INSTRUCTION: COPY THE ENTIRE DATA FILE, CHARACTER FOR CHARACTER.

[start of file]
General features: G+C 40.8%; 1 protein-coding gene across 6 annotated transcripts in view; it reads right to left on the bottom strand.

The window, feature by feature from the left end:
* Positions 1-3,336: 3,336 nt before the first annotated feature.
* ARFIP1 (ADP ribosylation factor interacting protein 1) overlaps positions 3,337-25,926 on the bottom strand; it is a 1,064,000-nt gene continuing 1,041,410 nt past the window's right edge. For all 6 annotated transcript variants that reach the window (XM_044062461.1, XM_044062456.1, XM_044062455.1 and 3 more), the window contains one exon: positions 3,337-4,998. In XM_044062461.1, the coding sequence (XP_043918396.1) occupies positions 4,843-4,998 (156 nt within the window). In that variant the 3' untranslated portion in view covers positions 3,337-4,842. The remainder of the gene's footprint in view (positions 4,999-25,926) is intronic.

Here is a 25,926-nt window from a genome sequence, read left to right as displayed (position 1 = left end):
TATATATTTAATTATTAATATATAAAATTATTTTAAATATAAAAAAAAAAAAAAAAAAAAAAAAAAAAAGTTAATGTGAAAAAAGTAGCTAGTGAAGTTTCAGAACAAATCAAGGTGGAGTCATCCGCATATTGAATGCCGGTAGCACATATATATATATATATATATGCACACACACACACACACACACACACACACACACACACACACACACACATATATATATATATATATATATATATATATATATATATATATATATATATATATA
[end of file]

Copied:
General features: G+C 40.8%; 1 protein-coding gene across 6 annotated transcripts in view; it reads right to left on the bottom strand.

The window, feature by feature from the left end:
* Positions 1-3,336: 3,336 nt before the first annotated feature.
* ARFIP1 (ADP ribosylation factor interacting protein 1) overlaps positions 3,337-25,926 on the bottom strand; it is a 1,064,000-nt gene continuing 1,041,410 nt past the window's right edge. For all 6 annotated transcript variants that reach the window (XM_044062461.1, XM_044062456.1, XM_044062455.1 and 3 more), the window contains one exon: positions 3,337-4,998. In XM_044062461.1, the coding sequence (XP_043918396.1) occupies positions 4,843-4,998 (156 nt within the window). In that variant the 3' untranslated portion in view covers positions 3,337-4,842. The remainder of the gene's footprint in view (positions 4,999-25,926) is intronic.

Here is a 25,926-nt window from a genome sequence, read left to right as displayed (position 1 = left end):
TATATATTTAATTATTAATATATAAAATTATTTTAAATATAAAAAAAAAAAAAAAAAAAAAAAAAAAAAGTTAATGTGAAAAAAGTAGCTAGTGAAGTTTCAGAACAAATCAAGGTGGAGTCATCCGCATATTGAATGCCGGTAGCACATATATATATATATATATATGCACACACACACACACACACACACACACACACACACACACACACACACATATATATATATATATATATATATATATATATATATATATATATATATATATATA